By Mohga Kamal-Yanni, Oxfam senior health advisor
Gone are the days when cancer was seen as a problem only faced by rich countries. With the trend of rising cancer rates set to continue because of changing lifestyles and increasingly ageing populations in developing nations, cancer is becoming a huge challenge for emerging economies and the situation is being exacerbated by a lack of affordable medicines. Read more
Sun Pharmaceutical Industries, India’s biggest drugmaker by market value, agreed this week to buy its competitor, Ranbaxy, for $3.2bn from Japan’s Daiichi Sankyo, which paid 61 per cent more for the Indian company five years ago.
But given that Ranbaxy has been troublesome for its Japanese owner, what chance does Sun have of realising its aim to create synergies from the deal worth $250m over the next three years? Read more
Novartis is bullish on Africa. The company’s chief executive Joseph Jimenez last week assembled his senior executives to discuss strategy. Describing the continent as the “next set of emerging markets”, Jimenez thinks it could deliver double digit growth for the Basel-based drug company.
Pharmaceutical companies are now looking to devise long-term strategies for Africa, a market long reliant on donations but now with an expanding middle class. But all brand pharma companies have to tread carefully when trying to make profits in emerging markets. Read more
It’s a good day for global health – and a good day for China National Biotec group, a leading Chinese vaccine manufacturer.
One of CNBG’s vaccines on Wednesday got “pre-qualified” by the World Health Organization for use all around the world, a first for a Chinese company. Read more
India’s pharmaceuticals sector continues to attract foreign investment, even as the nation’s economy slows.
Yet if the industry is to prosper in future, many analysts believe it must outgrow its image as a producer of inexpensive copycat generics and begin making original drugs of its own – a step billionaire healthcare entrepreneur Ajay Piramal (pictured) says is now being undermined by ever-stronger restrictions on domestic clinical trials. Read more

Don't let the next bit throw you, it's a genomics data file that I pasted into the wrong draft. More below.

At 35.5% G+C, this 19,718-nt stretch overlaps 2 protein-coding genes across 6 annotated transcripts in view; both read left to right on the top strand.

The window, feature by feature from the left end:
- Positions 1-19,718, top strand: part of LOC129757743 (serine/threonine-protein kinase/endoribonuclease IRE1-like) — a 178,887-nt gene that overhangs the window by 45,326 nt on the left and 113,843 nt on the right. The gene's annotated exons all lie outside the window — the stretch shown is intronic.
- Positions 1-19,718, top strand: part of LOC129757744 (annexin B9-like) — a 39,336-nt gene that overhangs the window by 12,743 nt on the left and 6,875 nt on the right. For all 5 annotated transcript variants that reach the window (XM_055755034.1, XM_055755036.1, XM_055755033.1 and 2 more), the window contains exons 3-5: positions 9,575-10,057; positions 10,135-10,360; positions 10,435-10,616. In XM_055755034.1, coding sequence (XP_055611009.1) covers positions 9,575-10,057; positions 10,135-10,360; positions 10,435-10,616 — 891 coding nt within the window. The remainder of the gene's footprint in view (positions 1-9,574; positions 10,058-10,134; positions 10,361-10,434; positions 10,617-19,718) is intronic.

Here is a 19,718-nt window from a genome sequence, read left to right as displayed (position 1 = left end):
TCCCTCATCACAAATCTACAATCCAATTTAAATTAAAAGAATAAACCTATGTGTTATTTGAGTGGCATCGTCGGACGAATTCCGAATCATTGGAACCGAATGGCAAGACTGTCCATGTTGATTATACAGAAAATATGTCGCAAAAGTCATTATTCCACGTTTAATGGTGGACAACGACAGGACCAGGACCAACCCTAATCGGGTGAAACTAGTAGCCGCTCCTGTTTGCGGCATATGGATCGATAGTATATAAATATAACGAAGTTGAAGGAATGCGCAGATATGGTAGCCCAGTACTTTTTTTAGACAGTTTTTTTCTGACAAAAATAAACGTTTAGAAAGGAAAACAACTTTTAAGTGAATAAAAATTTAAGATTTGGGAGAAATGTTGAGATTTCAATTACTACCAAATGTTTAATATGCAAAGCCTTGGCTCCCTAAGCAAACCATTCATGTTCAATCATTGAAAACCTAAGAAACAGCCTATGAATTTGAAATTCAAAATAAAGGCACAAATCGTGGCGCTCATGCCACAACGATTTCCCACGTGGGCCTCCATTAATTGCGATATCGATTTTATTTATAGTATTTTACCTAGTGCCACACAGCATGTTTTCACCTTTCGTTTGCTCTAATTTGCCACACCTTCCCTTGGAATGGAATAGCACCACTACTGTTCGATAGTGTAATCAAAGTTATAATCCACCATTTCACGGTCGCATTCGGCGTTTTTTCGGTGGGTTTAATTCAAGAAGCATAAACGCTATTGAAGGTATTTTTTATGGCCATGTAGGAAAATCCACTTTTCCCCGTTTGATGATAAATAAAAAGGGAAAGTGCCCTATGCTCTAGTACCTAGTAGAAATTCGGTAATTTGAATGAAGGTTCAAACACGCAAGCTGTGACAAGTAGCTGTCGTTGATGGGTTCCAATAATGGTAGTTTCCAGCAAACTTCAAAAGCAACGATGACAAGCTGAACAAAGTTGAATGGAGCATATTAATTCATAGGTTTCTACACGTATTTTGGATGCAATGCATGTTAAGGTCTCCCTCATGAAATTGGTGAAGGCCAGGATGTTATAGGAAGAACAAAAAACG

EM health starts here
Towering above the Manhattan skyline, the 50th floor of JPMorgan’s headquarters is as remote from Africa as you can get. But during the UN General Assembly every September, the capital of high finance becomes a capital of international development as heads of state, philanthropists and multinational companies mingle in New York.
This week, the world’s top investment bank by revenue announced its lead role in the launch of $100m Global Health Investment Fund, a partnership with the Bill and Melinda Gates Foundation and a punchy list of public donors and private financiers. A way of using CSR to drum up business, or good for the world? Or perhaps a bit of both? Read more
While most Chileans were dwelling somberly on the past on Wednesday, commemorating the 40th anniversary of General Pinochet’s coup d’état on 11th September 1973, the attention of CFR Pharmaceuticals was firmly focused on its future.
Chile’s largest pharmaceuticals company is about to get even bigger after agreeing to pay $1.3bn for South Africa’s Adock Ingram Holdings, in a deal that would expand CFR’s reach across four continents. Read more
So much for the Ranbaxy slump. Shares in the generic drug maker surged on Thursday, up over 30 per cent by mid-afternoon in Mumbai, after overnight results.
The company had been expected to post a decent set of figures. As it turned out, that wasn’t the case and Ranbaxy suffered hefty charges on the back of a weakening rupee. But investors still gave the stock a big jump. Why? Read more
News about Ranbaxy this quarter has been generally iffy: guilty verdicts and drops in share price.
But poor figures for the quarter ended this June may come as a surprise for any investors who have assumed the Indian generics manufacturer, which exports much of its produce, would benefit from a depreciating rupee.
After markets closed on Wednesday, the Indian pharmaceutical company announced it made a net loss of Rs5.2bn ($85.8m) in the three months to June 30. Read more
Shares in Wockhardt, an Indian generics producer, dropped 3.2 per cent on Thursday, adding to a 20 per cent drop on Wednesday after the US Food and Drug Administration (US FDA) declared some of its products were adultered.
The FDA wrote to the company on July 18, after visiting its facility in Aurangabad, in the western state of Maharashtra, saying investigators had found manufacturing practices weren’t up to scratch, and that company staff had withheld information and thwarted the inspection. Read more